Tuesday, September 15, 2009

Orphan Project - Spooning Out the Sea (2009)

Perfection is difficult to achieve. In fact, it's impossible. The only human being to ever achieve perfection was Jesus Christ, and that's only because He was also God. However, humanity has an in-born propensity to strive for said perfection. We do it in everything - our jobs, our families, our hobbies, and in our relationship with Christ. Ultimately we fail, and He is there to pick us back up again & push us forward as we continue to strive for that perfection. Though we knowingly won't achieve it, we still work toward that goal. It's a beautiful dichotomy that has to be experienced to be understood.

What does this have to do with music, and more specifically, Orphan Project? Well, perfection may not be possible in this mortal coil, but certainly striving for it sometimes breeds spectacular results. What Orphan Project has done is to take that tendency to shoot for perfection, and achieve balance. Their music is considered "progressive", but don't let that tag be deceiving. It's not the "noodling" that you hear on many a record nowadays that is labeled "progressive". What it is, however, is a balance between all the elements. The right amount of showy musicianship, pop and rock songcraft, vocal prowess and restraint, and lyrical honesty without delving into self-parody. This is the "next best thing" to perfection, and Orphan Project have it down pat.

"Reach" begins with some nice atmospherics, slowly layering in keyboard, piano, drums, bass, and guitar. The intro may seem long to some, but I think it gives enough time to build with that "slow burn" effect, and works quite well. Once the riff kicks in, you're treated to a nice combo of keyboard & guitar with thumping bass and drums. Shane Lankford is in fine form here vocally, and the whole band sounds very tight. I like the wah-wah pedal soaked tremolo picking during the chorus, and the layering of piano and keyboard sounds works well. I also like the "quiet" verse sections with the funky keyboard sounds & heavy bass background, it gives it a nice vibe. Some of the most tasteful solo work can be heard in the song - showy without being a showoff, and melodic but still with a level of technicality. One thing that is apparent in the progression from the band's debut to this album is how overtly catchy their melodies have become. The double-tracked vocals are also nicely harmonized. Great piano outro too, really caps the song off well. "Angel's Desire" appeared on the band's previous EP, and appears to be the same version here. Great intro riff that draws you in, and some nice double-bass drumming helps to set the pace. The start-stop riff dynamic works well in the verse sections, and another harmonized vocal gives the last line of each verse a nice depth. I like the double-tracked harmony vocals in the pre-chorus, and in the chorus as well - very nicely done. Once again, very catchy! The 2nd verse begins with a nice quiet vibe, then builds with some cool keyboard sounds and bass/drums back to the bridge where they bring the heavy again. Awesome solo work around the 3-minute mark helps to keep the pace up, and as before, it shows the talent without being too showy or over the top. "Fallen" has a much different vibe in the opening with it's more modern hard rock type of riff, and rolling keyboard effects. I like the drum groove in the opening as well. Then the song transitions into a more somber, piano-driven rocker with some nice keyboard work & atmospheric elements. The chorus brings the heavy again, and is very anthemic and catchy, and also includes some nice subtle piano work. The bridge is highly melodic, and transitions between choruses seamlessly.
"To Me" is a barn-burning rocker with a cool Hammond organ type of underlying vibe, which sounds cool in contrast. Good solo work during the chorus, which is cool to hear, since not a lot of bands employ that kind of solo sections. The organ gives it a Boston-vibe, but the modern hard rock/metal sounds from the guitar, bass, and drums make an interesting combo with that keyboard sound. Loads of great solo work throughout this song, and as with the rest of the material, is very catchy.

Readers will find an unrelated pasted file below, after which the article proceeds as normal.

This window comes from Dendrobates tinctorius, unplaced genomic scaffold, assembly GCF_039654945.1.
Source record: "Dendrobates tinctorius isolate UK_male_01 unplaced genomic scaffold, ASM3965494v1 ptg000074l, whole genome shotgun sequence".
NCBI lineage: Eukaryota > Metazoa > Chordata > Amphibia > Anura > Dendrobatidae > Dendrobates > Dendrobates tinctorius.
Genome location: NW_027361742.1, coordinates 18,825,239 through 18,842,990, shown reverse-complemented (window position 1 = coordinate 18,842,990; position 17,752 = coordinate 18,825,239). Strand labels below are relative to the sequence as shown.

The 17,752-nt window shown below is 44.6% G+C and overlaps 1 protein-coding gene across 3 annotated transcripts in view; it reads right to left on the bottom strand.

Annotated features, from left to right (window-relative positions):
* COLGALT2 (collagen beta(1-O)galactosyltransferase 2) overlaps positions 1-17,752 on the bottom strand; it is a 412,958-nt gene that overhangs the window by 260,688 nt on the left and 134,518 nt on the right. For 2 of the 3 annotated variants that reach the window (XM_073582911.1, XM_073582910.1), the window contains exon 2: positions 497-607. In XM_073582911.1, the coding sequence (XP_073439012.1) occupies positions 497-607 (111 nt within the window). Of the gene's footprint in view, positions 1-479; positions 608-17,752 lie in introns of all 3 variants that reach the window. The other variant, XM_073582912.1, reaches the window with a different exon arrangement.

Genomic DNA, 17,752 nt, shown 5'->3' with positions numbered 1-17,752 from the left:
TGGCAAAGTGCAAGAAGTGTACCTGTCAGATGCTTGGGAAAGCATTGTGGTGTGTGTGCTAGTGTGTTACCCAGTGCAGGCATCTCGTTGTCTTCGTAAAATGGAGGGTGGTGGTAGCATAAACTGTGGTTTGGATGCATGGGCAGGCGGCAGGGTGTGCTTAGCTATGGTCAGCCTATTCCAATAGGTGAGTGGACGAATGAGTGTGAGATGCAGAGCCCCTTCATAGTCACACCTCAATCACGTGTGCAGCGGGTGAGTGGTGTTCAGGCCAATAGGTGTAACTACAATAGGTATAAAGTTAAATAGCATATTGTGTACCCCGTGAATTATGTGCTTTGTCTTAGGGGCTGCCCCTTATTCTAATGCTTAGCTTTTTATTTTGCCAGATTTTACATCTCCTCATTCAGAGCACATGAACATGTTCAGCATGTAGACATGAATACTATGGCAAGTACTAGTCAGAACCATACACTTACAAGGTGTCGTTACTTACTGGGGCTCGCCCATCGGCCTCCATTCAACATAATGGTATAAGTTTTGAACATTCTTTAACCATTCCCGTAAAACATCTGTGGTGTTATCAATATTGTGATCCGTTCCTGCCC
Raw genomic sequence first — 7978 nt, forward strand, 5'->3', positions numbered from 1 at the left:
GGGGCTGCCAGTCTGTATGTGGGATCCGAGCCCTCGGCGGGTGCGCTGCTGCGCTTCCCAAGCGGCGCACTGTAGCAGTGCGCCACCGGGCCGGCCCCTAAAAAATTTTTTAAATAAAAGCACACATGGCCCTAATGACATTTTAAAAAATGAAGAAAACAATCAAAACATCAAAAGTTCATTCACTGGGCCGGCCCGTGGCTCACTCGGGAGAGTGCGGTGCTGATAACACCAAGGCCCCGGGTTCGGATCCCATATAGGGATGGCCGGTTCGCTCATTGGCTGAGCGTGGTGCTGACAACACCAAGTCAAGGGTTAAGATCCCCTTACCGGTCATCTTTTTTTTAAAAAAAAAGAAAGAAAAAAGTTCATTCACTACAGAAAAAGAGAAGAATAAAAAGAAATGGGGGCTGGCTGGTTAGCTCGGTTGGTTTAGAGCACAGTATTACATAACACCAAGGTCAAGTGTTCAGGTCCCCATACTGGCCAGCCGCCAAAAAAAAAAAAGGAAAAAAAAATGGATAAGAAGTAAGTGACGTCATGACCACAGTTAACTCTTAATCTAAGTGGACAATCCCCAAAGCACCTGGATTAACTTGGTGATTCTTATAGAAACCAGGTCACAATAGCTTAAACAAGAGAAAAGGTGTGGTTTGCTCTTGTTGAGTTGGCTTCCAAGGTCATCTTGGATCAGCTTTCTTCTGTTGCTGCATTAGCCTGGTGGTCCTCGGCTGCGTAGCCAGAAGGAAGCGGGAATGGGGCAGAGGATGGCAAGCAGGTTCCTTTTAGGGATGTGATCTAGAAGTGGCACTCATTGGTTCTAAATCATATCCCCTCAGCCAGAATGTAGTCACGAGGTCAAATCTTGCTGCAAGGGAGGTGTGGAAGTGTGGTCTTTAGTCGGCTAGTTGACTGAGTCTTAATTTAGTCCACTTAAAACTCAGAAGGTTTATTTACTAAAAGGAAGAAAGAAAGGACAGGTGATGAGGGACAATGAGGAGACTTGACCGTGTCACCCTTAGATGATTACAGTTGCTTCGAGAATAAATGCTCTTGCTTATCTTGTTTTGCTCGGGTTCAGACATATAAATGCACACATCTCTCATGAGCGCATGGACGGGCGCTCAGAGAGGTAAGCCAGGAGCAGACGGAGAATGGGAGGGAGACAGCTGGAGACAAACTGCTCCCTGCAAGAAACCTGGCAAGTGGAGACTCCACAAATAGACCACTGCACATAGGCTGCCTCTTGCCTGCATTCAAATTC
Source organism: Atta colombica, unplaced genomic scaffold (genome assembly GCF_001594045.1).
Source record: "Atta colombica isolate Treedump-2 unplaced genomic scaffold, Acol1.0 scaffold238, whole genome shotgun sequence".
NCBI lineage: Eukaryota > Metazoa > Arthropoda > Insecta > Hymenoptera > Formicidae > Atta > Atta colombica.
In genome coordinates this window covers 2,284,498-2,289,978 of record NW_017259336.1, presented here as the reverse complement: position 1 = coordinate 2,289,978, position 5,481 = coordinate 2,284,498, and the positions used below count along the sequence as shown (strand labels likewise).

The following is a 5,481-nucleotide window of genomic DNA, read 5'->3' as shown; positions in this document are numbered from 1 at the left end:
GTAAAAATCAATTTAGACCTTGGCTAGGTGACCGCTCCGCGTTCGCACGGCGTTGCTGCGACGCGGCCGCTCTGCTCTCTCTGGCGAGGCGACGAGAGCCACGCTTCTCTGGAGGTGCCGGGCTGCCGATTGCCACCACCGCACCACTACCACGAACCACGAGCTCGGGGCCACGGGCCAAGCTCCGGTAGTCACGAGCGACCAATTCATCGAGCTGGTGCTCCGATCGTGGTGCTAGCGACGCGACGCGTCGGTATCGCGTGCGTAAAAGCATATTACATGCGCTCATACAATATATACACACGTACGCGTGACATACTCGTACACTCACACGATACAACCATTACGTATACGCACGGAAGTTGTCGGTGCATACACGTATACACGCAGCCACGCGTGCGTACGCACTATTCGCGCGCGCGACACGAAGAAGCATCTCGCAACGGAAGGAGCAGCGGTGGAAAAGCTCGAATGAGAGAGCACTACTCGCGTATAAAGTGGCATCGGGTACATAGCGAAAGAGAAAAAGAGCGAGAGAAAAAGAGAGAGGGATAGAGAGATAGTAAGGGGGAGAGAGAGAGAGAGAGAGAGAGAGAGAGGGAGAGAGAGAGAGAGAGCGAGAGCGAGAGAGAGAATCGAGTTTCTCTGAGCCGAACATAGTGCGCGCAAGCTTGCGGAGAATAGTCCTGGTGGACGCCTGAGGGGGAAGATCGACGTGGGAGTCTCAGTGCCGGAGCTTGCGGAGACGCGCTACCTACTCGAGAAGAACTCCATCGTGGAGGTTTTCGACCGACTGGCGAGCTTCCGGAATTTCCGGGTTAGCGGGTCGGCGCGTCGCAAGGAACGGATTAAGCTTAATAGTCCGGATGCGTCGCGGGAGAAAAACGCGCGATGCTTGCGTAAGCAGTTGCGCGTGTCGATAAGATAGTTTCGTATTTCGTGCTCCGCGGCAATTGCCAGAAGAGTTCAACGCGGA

"One Dark Moment (Providence)" is a change of pace with a plaintive piano intro, and some tender vocals by Shane. I like the combination of acoustic strumming, and electric picking that presents between verses, and the violin during the 2nd verse is a nice touch. The transition to heavier material is cool, with a ever-so-slightly jarring effect. The chorus has a nice minor chord feeling to it, and a slightly unconventional melody gives it a bit more variety. Realizing Shane is more a barritone than a tenor, he sounds good in the upper barritone, lower tenor range here. Excellent guitar solo that again, is both tastefully showy and melodically interesting. Nice piano outro to the song as well, takes it back down to the somber intro and reprises that briefly. "My Goodness" fades in with a nice keyboard line, subtle guitar and cymbal work, then blows right into a driving riff to lead into the verse. The quite-loud dynamic works well in the verse, even if it's more subtle than some uses. Vocal double-tracking is used in some places and sounds great. I like the tom work during the chorus as opposed to just a bass-snare rhythm; it adds a nice contrast, and variety as well. The faux-violin keyboard sound during the solo adds a nice layer here, and the bridge has more of those nice harmonized double-tracked vocals. Great lyrics in this song as well, talking about the fact that our righteousness is but "filthy rags" to the Lord and that His righteousness is ultimately what we must lean on. Nice slightly symphonic outro as well. "Head On Your Platter" was the song that got me into the album, having heard it first and having spun the track for my radio show a handful of times prior to the album's release. I like the intro with the moody keyboard, clean guitar, and rolling drum line. Then the riff blows in and just takes the song into high gear. Shane's vocals here are a bit more urgent, and really help you to feel the lyrics. I like the background vocals in the chorus, they add a nice touch & give it a bit of the "call and response" feeling. The slightly effected vocal work blends in well with the music, and with the subtle synthesizer work as well. The keyboards in the bridge have a cool vibe to them, and it's interesting to hear in lieu of a guitar solo for this track. This is a very no-nonsense track that really shows the band at their most lean, sparing nary a note or moment. They're making their point quickly, and you better listen! I quite like the frantic keyboard leading up to the end, as well as the ending with the a capella vocal and final guitar crunch.